2. Raising your profile, not through a newspaper column as other people have suggested but, through an article in the Herald.

Given HG's background and involvement in some relatively unconventional areas such as exploration of tunnel systems, tours of graveyards, druids, visits to St Peter's Seminary, obscure local history etc etc there is definitely a story here (I mean it's gold dust for journalists!). Perhaps someone with media contacts can slip a sketch outline of an article under a journalists nose? It is also worth remembering that your profile is actually not bad. Afterall you were one of the few 'amenity' bodies approached by the Lighthouse for the BLOCK architecture week (probably cause you are achingly hip). When I approached the organisers after reading about BLOCK on HG they didn't have a clue about many more powerful and seemingly high profile bodies, even if they were on the ALC (which amazingly for Scotland's Centre for Architecture they also didn't seem to be aware of. Bit out touch?)!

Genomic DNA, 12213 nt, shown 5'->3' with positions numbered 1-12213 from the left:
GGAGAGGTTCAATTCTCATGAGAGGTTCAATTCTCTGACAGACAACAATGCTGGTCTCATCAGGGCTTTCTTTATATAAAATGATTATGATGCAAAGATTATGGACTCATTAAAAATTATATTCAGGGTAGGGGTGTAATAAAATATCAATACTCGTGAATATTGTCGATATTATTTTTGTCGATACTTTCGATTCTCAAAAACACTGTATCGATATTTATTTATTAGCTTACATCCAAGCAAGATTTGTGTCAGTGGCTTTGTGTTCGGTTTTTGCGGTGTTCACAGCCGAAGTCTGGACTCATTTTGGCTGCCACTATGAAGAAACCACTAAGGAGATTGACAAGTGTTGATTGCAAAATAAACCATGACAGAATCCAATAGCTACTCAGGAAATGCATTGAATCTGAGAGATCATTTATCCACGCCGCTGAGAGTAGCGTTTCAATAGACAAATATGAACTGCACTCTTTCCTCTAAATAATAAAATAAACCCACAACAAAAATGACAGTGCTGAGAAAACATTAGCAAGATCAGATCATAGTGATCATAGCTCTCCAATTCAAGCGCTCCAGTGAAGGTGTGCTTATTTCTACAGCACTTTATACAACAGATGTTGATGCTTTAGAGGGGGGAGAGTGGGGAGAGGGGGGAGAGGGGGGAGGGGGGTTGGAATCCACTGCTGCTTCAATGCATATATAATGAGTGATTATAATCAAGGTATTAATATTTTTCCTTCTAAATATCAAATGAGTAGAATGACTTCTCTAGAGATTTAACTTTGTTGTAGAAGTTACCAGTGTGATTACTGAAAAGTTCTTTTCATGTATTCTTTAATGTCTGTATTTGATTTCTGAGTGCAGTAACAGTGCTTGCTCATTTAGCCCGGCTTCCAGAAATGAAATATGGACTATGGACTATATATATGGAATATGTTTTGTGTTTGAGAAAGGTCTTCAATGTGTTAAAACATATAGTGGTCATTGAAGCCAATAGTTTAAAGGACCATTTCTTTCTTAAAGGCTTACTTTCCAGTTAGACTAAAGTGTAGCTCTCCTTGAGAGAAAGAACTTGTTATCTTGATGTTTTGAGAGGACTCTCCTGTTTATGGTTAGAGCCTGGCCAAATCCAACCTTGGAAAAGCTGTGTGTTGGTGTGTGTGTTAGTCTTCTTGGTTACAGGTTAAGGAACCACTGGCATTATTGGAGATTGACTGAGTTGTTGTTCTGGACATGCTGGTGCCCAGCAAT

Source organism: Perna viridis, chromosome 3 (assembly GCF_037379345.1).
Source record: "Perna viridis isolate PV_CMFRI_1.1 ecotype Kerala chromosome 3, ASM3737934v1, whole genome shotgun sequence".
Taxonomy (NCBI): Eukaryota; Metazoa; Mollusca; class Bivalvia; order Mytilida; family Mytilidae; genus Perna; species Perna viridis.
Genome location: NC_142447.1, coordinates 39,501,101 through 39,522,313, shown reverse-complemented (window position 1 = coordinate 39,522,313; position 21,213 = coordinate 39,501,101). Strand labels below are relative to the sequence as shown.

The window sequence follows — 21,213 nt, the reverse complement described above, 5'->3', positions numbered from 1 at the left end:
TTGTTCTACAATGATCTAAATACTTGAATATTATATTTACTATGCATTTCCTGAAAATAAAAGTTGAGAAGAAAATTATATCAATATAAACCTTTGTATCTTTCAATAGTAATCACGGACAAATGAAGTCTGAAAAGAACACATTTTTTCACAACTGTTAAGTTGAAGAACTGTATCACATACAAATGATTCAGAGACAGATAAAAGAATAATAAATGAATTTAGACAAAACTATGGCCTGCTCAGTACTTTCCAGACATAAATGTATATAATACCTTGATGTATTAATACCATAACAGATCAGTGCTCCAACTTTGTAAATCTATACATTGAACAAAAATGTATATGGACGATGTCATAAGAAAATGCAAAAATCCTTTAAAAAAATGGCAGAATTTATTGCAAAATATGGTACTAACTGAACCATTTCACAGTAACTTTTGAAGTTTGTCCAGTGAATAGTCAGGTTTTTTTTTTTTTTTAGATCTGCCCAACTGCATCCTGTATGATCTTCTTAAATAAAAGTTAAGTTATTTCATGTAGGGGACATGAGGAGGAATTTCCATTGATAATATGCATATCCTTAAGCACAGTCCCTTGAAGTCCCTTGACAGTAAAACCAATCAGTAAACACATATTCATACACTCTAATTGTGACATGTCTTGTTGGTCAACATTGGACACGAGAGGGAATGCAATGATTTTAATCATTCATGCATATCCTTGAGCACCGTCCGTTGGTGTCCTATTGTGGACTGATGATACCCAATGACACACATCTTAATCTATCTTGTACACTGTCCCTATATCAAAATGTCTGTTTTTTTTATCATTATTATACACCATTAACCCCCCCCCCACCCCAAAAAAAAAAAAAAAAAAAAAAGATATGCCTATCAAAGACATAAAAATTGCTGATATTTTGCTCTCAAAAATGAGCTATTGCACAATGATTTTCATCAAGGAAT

Anyway what do you think?

Cheers

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Postby crusty_bint » Thu Jan 06, 2005 5:57 pm

This is all so very grown up ::): I need time to ponder all this. In the meantime, found this quit interesting, from The New Glasgow Society's website:

NGS Project - Gorbals Burial Ground wrote:NGS has recently surveyed the stones which remain in the park. Unbeknown to us when we started this project, the park will soon be planted with fruit trees and renamed the Gorbals Orchard. Artworks and landscaping should make the park more appealing to visitors, so it is used more. We are looking at ways of making available the infomation we have gathered, to enhance vistors' experience of the Orchard.


An ice-breaker?

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Postby Bruce » Thu Jan 06, 2005 7:30 pm